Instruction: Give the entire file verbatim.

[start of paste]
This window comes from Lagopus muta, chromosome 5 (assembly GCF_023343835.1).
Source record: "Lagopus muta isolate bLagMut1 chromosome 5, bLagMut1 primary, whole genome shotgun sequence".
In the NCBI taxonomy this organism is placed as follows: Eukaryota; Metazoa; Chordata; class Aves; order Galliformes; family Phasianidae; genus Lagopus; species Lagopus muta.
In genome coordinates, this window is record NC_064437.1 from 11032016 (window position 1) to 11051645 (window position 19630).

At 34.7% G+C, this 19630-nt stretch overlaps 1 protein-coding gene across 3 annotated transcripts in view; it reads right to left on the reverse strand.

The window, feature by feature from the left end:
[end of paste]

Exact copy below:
This window comes from Lagopus muta, chromosome 5 (assembly GCF_023343835.1).
Source record: "Lagopus muta isolate bLagMut1 chromosome 5, bLagMut1 primary, whole genome shotgun sequence".
In the NCBI taxonomy this organism is placed as follows: Eukaryota; Metazoa; Chordata; class Aves; order Galliformes; family Phasianidae; genus Lagopus; species Lagopus muta.
In genome coordinates, this window is record NC_064437.1 from 11032016 (window position 1) to 11051645 (window position 19630).

At 34.7% G+C, this 19630-nt stretch overlaps 1 protein-coding gene across 3 annotated transcripts in view; it reads right to left on the reverse strand.

The window, feature by feature from the left end: